** The officer is more upset because he later finds out that his superior, who issued the order, shot himself because he couldn't live with his own orders. He views it as moral cowardice, the worst offense possible. Closer to this trope is the US Military, which first abandons over 50% of the United State's land mass, leaving millions to fend for themselves, only to later come back [[spoiler:and wage war with those who survive, as many of them are understandably pissed off and are trying to fight for independence]].
** Another WWZ example: When a rebellion of Russian soldiers is put down, [[spoiler: they are forced to select one of their comrades out of every ten and stone them.]] With this hideous punishment in mind, as well as the guilt and shame of having carried out these orders rather than refuse and be shot for it, the survivors are too frightened to disobey any future orders, no matter how hideous.
--> '' We relinguished our freedom that day, and we were more than happy to see it go. We lived in true freedom that day, the freedom to point at someone else and say, "They told me to do it! Its their fault, not mine!" The freedom, God help us, to say "I was just following orders."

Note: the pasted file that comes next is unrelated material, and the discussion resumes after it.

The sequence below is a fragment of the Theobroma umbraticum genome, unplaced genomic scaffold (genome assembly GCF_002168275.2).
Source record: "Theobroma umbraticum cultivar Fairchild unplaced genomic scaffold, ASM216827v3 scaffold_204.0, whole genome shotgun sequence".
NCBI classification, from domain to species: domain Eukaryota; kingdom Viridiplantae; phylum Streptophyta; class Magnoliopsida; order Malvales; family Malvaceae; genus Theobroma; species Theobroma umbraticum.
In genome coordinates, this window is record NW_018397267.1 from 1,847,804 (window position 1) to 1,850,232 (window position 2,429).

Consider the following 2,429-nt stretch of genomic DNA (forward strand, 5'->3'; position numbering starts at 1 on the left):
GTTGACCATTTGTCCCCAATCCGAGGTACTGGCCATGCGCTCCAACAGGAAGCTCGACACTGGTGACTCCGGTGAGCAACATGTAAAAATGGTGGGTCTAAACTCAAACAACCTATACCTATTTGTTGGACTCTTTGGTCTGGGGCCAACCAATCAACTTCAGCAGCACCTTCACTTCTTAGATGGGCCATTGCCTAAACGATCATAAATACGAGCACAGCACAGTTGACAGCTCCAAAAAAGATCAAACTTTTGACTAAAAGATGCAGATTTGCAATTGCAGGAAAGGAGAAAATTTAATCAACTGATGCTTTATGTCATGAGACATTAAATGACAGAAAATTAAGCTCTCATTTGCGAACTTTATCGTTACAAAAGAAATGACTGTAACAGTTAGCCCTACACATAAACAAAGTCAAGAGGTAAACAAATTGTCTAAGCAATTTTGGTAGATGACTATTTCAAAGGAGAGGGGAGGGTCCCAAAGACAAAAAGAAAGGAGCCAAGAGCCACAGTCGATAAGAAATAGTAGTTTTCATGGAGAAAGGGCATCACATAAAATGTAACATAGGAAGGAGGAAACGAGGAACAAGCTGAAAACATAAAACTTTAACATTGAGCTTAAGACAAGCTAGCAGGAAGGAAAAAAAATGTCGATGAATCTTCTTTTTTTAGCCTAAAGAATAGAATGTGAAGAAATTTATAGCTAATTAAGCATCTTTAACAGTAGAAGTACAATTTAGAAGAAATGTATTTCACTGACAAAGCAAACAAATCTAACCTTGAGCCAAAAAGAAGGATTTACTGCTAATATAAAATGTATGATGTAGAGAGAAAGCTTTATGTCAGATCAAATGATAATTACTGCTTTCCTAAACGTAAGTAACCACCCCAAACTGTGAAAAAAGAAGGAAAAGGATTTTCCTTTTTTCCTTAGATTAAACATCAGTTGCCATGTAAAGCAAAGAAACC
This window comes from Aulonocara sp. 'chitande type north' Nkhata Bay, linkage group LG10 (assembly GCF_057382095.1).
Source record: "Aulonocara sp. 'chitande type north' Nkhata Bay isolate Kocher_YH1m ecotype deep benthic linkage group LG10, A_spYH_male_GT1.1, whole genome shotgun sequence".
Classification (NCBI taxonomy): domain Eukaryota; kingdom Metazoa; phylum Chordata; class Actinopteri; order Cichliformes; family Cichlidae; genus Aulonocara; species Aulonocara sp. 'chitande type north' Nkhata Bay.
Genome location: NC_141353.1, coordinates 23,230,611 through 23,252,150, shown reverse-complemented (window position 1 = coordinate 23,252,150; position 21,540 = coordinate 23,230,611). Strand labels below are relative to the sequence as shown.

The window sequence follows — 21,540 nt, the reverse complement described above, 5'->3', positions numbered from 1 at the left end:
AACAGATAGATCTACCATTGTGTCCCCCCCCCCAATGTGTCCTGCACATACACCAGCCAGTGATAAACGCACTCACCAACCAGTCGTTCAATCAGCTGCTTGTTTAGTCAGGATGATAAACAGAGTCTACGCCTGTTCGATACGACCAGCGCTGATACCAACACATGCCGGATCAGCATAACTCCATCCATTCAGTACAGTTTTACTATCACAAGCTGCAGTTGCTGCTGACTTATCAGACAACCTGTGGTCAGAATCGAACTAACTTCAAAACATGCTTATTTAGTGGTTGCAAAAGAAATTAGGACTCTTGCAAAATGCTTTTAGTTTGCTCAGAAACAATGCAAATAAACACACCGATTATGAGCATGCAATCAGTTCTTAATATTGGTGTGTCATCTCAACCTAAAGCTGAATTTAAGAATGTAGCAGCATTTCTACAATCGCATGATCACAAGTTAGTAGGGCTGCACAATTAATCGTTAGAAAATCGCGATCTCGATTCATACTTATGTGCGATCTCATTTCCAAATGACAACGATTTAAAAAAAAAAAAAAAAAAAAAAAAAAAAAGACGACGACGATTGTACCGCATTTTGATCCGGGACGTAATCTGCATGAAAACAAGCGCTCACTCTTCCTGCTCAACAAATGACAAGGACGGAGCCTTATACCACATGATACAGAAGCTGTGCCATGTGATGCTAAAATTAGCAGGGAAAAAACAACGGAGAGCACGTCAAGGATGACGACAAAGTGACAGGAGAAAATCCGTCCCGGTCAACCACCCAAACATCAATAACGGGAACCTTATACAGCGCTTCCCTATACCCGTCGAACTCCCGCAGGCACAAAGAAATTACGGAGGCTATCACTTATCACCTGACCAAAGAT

** When one character is ordered to destroy a bridge with refugees still on it and can't bring himself to follow through, his commanding officer [[spoiler: recognizes his dilemma and does it himself.]]
* A variation occures in the "Dragon" play by Eugeny Shwartz.
---> '''[[TheQuisling Henrih]]:''' It's not my fault. They've taught me this way!\\
'''[[TheHero Lancelot]]:''' They've taught everyone. But why did you have become to the top student, you scum?!
* Said by Marcello Clerici, the VillainProtagonist of the novel ''Literature/TheConformist'' which is set in UsefulNotes/FascistItaly and ends [[spoiler: on the night of Mussolini's fall from power]], when his colleague Orlando wonders how they'll explain their role in the government.